I got cured of shooting the old built up barrels by living next door to the area repair gunsmith. He had a hammer shotgun hanging on the wall with a plug about 2 inches long blown out of the left barrel... about where your left hand would be.
Black powder would be less dangerous than the lightest nitro, if you just must.
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Old January 2, 2011, 09:54 AM   #10
Darth Kur
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Well, I don't have to fire it really I just would have liked to be able to at some point here and there. But if it's not safe then it's certainly not worth it. Plus I don't want to damage the gun either. I have another old double barrel shotgun of similar vintage. I'll have to take a few pics of that one and get some input on that one.
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Old January 2, 2011, 02:49 PM   #11
Hawg
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I'd find out what he did to tighten it up. If he peened the lugs or hinge pin it should still be ok for a while but will eventually shoot loose again. If he replaced the hinge pin which is all most loose guns need then it should be fine for many years. If the barrel moves up and down it's the locking lugs but most guns compensate for worn lugs by the release lever moving further to the left as it wears. If the barrel moves side to side it's the hinge pin.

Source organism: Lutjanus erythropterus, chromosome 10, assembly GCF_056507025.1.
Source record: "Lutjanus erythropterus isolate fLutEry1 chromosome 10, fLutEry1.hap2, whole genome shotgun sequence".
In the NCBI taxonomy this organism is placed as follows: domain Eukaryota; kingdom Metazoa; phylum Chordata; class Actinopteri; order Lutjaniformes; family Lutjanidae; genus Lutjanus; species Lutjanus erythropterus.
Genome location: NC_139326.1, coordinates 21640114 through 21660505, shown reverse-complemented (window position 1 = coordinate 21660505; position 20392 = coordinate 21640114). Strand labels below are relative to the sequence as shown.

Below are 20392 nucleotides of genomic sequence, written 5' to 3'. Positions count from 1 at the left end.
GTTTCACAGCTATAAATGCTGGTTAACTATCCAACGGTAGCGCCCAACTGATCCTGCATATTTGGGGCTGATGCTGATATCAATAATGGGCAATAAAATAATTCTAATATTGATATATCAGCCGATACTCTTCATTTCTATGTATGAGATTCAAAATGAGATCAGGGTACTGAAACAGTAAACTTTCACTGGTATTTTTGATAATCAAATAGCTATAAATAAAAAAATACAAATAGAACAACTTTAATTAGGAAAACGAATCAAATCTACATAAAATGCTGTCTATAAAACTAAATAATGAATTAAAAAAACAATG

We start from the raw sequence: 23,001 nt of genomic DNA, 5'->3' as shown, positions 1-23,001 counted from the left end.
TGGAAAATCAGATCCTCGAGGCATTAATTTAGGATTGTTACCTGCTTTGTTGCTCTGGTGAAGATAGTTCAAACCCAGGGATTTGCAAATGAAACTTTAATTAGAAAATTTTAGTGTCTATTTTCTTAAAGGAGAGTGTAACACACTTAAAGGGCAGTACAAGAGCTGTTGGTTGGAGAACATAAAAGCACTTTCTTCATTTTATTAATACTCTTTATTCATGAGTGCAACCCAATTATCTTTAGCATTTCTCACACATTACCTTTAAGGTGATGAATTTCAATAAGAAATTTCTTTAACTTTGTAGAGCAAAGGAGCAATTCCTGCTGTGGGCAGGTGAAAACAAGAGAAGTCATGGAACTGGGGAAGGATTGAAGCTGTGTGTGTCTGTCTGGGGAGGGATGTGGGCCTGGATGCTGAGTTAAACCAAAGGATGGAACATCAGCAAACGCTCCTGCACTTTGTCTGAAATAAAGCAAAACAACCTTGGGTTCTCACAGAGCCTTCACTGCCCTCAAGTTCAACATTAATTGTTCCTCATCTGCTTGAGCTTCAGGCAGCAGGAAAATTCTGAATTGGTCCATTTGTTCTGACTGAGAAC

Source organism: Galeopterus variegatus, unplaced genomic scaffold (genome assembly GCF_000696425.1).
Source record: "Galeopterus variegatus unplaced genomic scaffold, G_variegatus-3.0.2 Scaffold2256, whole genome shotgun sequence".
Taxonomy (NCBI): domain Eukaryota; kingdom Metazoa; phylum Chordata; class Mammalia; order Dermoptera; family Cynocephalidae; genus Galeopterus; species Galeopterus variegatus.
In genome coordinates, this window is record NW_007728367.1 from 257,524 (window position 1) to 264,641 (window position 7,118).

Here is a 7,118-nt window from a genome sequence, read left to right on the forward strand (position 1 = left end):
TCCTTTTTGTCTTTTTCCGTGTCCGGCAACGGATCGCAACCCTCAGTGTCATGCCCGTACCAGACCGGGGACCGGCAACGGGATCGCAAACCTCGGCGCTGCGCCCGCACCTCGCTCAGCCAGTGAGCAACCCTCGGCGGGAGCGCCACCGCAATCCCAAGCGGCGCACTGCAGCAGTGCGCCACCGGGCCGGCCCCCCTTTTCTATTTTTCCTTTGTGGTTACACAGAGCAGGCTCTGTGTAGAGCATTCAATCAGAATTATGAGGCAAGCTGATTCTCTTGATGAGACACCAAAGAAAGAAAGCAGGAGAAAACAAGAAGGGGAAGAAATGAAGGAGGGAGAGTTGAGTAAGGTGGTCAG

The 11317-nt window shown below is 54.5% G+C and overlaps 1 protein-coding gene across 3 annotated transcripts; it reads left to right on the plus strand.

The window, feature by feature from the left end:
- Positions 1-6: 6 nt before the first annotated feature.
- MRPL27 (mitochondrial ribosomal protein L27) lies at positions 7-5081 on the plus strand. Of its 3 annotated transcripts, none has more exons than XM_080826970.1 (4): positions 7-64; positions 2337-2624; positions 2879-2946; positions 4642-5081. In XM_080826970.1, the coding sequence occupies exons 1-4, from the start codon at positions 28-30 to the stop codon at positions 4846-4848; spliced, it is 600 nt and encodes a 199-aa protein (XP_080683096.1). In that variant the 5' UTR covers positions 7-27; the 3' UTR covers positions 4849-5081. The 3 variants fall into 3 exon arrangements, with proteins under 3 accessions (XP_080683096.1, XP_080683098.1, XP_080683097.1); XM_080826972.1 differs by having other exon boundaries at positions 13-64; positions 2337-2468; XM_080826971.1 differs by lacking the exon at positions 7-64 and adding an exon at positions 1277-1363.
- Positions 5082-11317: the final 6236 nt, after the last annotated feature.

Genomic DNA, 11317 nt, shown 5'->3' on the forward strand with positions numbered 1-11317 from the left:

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Old January 2, 2011, 05:09 PM   #12
Darth Kur
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Hawg, I'll try to find out. I haven't lived there in many years and have no idea if he is even in business any longer.

Here's another relic. It too has the swirled damacus patterns and is stamped "Laminated Steel". It has a very interesting latch to open the breech, as can be seen in the pictures below. Other than the stamp between the barrels the only other markings are underneath the right barrel on the frame, only visible when the breech is open. There's the letter "M" with a small bell on top and the same thorn like image that's on the Zulu gun. Does this designate the same maker for both or is it some common image from that time period that stands for something else? The hammer on the right side is lose and keeps falling off. What type of adhesive should be used to fasten it? The pictures make the gun look horribly rusted but it's not. This is just the brown damacus patterns. Does this gun look familiar to anyone?






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Old January 6, 2011, 11:54 AM   #13
Jim Watson
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The foreend lever is an offshoot of the old Lefacheux pinfire "single grip" action.

The "small bell" (really a crown) over M is a Belgian inspector's mark.
The "thorn" (really a tower or obelisk) is the Belgian perron proof mark.
Shows manufacture sometime between 1853 and 1877.

So the gun was made in Belgium by somebody who was not proud enough of his work to put his name or a trademark on it.

Hammers are not held on by adhesive, the hole in the end of the hammer tumbler that looks like a screw hole, is one.